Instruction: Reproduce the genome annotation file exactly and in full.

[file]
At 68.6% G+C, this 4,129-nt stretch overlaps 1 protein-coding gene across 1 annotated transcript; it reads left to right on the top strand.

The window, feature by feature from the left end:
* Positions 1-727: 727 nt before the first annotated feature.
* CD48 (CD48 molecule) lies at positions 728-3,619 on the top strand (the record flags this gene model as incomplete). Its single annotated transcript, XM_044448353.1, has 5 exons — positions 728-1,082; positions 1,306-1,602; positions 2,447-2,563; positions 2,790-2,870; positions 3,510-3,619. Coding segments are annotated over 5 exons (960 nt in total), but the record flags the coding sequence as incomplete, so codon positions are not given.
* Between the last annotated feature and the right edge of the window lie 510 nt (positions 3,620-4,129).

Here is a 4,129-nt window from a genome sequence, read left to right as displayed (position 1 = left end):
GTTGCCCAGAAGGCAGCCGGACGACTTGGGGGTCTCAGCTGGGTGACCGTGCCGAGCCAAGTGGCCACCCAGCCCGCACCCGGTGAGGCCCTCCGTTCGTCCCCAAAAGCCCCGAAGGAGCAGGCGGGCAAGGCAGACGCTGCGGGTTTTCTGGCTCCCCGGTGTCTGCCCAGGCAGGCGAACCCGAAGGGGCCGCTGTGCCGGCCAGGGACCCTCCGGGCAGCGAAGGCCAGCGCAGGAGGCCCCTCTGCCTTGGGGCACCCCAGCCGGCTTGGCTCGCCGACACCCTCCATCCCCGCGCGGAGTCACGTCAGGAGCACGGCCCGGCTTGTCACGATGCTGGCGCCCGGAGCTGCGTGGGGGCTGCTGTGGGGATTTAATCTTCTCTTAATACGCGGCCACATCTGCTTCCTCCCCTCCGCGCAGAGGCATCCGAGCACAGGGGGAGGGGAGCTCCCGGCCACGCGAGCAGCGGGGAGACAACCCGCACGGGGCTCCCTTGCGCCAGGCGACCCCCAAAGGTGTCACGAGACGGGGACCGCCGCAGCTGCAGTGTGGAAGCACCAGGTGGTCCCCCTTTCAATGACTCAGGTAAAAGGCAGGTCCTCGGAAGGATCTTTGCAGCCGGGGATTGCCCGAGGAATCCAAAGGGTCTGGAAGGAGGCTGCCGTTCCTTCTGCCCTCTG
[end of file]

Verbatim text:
At 68.6% G+C, this 4,129-nt stretch overlaps 1 protein-coding gene across 1 annotated transcript; it reads left to right on the top strand.

The window, feature by feature from the left end:
* Positions 1-727: 727 nt before the first annotated feature.
* CD48 (CD48 molecule) lies at positions 728-3,619 on the top strand (the record flags this gene model as incomplete). Its single annotated transcript, XM_044448353.1, has 5 exons — positions 728-1,082; positions 1,306-1,602; positions 2,447-2,563; positions 2,790-2,870; positions 3,510-3,619. Coding segments are annotated over 5 exons (960 nt in total), but the record flags the coding sequence as incomplete, so codon positions are not given.
* Between the last annotated feature and the right edge of the window lie 510 nt (positions 3,620-4,129).

Here is a 4,129-nt window from a genome sequence, read left to right as displayed (position 1 = left end):
GTTGCCCAGAAGGCAGCCGGACGACTTGGGGGTCTCAGCTGGGTGACCGTGCCGAGCCAAGTGGCCACCCAGCCCGCACCCGGTGAGGCCCTCCGTTCGTCCCCAAAAGCCCCGAAGGAGCAGGCGGGCAAGGCAGACGCTGCGGGTTTTCTGGCTCCCCGGTGTCTGCCCAGGCAGGCGAACCCGAAGGGGCCGCTGTGCCGGCCAGGGACCCTCCGGGCAGCGAAGGCCAGCGCAGGAGGCCCCTCTGCCTTGGGGCACCCCAGCCGGCTTGGCTCGCCGACACCCTCCATCCCCGCGCGGAGTCACGTCAGGAGCACGGCCCGGCTTGTCACGATGCTGGCGCCCGGAGCTGCGTGGGGGCTGCTGTGGGGATTTAATCTTCTCTTAATACGCGGCCACATCTGCTTCCTCCCCTCCGCGCAGAGGCATCCGAGCACAGGGGGAGGGGAGCTCCCGGCCACGCGAGCAGCGGGGAGACAACCCGCACGGGGCTCCCTTGCGCCAGGCGACCCCCAAAGGTGTCACGAGACGGGGACCGCCGCAGCTGCAGTGTGGAAGCACCAGGTGGTCCCCCTTTCAATGACTCAGGTAAAAGGCAGGTCCTCGGAAGGATCTTTGCAGCCGGGGATTGCCCGAGGAATCCAAAGGGTCTGGAAGGAGGCTGCCGTTCCTTCTGCCCTCTG